Social Death: Racialized Rightlessness and the Criminalization of the Unprotected

Social Death: Racialized Rightlessness and the Criminalization of the Unprotected

Social Death: Racialized Rightlessness and the Criminalization of the Unprotected

Social Death: Racialized Rightlessness and the Criminalization of the Unprotected

Synopsis

Winner of the 2013 John Hope Franklin Book Prize presented by the American Studies Association Social Death tackles one of the core paradoxes of social justice struggles and scholarship--that the battle to end oppression shares the moral grammar that structures exploitation and sanctions state violence. Lisa Marie Cacho forcefully argues that the demands for personhood for those who, in the eyes of society, have little value, depend on capitalist and heteropatriarchal measures of worth.
With poignant case studies, Cacho illustrates that our very understanding of personhood is premised upon the unchallenged devaluation of criminalized populations of color. Hence, the reliance of rights-based politics on notions of who is and is not a deserving member of society inadvertently replicates the logic that creates and normalizes states of social and literal death. Her understanding of inalienable rights and personhood provides us the much-needed comparative analytical and ethical tools to understand the racialized and nationalized tensions between racial groups. Driven by a radical, relentless critique, Social Death challenges us to imagine a heretofore "unthinkable" politics and ethics that do not rest on neoliberal arguments about worth, but rather emerge from the insurgent experiences of those negated persons who do not live by the norms that determine the productive, patriotic, law abiding, and family-oriented subject.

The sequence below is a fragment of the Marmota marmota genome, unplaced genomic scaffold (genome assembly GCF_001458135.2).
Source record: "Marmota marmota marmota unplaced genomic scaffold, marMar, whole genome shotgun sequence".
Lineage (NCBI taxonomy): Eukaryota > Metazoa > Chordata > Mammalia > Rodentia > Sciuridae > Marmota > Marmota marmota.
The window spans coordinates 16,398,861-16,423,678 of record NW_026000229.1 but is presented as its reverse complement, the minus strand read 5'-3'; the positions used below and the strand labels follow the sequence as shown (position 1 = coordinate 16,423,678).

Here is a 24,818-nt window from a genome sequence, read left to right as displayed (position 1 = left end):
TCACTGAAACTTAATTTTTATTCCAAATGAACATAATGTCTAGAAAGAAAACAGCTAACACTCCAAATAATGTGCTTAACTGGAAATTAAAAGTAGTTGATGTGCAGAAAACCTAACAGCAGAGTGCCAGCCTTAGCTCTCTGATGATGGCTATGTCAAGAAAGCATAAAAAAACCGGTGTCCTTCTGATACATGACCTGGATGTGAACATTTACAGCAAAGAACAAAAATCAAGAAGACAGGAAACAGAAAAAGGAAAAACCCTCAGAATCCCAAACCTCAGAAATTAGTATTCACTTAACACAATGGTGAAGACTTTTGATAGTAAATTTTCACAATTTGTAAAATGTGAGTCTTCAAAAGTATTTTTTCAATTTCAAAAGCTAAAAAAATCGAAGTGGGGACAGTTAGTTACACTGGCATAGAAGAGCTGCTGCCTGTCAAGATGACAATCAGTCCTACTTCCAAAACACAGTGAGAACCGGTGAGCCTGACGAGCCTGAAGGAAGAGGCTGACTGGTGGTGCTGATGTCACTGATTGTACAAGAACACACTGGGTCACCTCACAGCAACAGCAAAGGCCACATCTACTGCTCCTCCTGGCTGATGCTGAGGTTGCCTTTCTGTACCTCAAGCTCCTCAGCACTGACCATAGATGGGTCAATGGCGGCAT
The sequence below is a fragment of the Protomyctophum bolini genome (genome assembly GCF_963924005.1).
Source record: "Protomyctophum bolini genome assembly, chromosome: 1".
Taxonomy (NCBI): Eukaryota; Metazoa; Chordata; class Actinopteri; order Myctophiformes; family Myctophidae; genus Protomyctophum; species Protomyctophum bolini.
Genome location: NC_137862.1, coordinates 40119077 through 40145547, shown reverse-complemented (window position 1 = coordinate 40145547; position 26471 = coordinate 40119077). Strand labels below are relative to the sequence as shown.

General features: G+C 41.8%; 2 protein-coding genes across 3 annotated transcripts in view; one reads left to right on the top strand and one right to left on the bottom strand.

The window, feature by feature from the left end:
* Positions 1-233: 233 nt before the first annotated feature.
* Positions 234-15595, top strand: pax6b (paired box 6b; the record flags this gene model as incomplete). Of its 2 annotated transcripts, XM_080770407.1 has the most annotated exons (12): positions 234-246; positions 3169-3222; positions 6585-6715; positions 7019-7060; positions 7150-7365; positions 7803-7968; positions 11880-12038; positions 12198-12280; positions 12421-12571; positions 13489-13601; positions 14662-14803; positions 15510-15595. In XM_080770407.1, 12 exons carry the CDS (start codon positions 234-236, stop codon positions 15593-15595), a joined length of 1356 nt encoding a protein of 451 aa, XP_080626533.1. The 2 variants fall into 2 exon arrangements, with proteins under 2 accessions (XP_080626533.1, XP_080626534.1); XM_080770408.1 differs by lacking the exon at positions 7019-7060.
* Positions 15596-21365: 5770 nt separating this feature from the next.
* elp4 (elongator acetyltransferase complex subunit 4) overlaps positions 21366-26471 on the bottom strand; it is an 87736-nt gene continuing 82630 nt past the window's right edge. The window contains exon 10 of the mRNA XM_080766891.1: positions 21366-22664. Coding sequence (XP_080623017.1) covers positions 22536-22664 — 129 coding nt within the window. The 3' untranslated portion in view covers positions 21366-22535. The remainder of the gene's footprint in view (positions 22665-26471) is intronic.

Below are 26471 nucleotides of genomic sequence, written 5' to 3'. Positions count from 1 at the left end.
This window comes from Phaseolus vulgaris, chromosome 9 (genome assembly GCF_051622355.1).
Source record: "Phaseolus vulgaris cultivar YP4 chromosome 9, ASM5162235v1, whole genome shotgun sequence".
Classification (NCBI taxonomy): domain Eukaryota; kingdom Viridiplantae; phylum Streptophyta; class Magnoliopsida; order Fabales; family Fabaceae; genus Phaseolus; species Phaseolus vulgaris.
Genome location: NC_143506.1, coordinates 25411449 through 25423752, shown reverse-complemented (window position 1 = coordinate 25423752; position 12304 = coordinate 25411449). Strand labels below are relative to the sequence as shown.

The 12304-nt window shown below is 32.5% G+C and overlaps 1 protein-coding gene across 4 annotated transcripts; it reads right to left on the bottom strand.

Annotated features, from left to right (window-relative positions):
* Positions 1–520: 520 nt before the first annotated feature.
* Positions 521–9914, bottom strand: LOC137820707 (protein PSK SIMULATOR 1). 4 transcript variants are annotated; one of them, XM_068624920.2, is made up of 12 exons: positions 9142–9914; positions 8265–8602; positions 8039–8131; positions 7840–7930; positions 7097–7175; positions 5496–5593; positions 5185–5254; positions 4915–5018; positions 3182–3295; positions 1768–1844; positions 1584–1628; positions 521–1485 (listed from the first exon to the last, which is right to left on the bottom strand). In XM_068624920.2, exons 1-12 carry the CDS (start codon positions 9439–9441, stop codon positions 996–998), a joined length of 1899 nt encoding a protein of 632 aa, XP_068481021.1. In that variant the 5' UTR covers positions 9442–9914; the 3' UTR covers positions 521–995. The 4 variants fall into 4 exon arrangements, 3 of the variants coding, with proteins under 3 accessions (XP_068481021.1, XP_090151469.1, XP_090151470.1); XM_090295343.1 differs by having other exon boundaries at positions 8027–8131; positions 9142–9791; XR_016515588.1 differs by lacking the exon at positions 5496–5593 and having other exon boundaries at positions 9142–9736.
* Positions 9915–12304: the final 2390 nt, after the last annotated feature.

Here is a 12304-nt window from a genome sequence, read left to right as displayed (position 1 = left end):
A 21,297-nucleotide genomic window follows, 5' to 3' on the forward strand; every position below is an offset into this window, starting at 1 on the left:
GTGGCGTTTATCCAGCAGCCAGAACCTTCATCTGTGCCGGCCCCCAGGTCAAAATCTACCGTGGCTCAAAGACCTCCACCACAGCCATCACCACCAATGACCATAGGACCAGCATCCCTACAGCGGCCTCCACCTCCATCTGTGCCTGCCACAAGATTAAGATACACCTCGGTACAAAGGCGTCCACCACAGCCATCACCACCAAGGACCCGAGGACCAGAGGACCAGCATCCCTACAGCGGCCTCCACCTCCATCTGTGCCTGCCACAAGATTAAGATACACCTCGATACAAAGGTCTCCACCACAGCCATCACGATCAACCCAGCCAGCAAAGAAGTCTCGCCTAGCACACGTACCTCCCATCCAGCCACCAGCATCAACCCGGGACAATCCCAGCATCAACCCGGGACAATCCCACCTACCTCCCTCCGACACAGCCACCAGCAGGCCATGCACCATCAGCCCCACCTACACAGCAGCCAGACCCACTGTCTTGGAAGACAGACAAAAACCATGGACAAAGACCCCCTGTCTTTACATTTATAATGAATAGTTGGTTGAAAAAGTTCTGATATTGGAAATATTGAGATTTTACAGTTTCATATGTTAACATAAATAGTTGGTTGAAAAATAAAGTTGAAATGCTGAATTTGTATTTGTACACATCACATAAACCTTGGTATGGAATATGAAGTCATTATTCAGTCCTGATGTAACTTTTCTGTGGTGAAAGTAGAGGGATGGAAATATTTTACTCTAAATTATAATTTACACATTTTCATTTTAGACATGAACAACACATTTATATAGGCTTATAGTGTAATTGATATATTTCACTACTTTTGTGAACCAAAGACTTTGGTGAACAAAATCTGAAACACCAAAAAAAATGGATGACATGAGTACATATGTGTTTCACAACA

Excerpt

Hurricane Katrina decimated the poorest, the brownest, and the blackest neighborhoods along the Gulf Coast in Louisiana, Alabama, Florida, and Mississippi. By almost all accounts, the people most devastated and the places most damaged were disproportionately black and impoverished. And while not all coverage was without sympathy, some articles’ portrayals of Katrina victims were disconcerting. News media and conservative weblogs stigmatized and criminalized poor African American victims of Hurricane Katrina, particularly the residents of New Orleans. Among the most publicized examples of these incriminating images were snapshots of black people allegedly “looting” abandoned grocery stores. Several bloggers juxtaposed two virtually identical photos on the internet with very different and very telling captions. One read, “A young man wades through chest deep flood water after looting a grocery store …,” while the other said, “Two residents wade through chest-deep water after finding bread and soda from a local grocery store …” The pictures told us that African Americans “looted” while white people “found.” It seemed that news media presumed white people’s . . .

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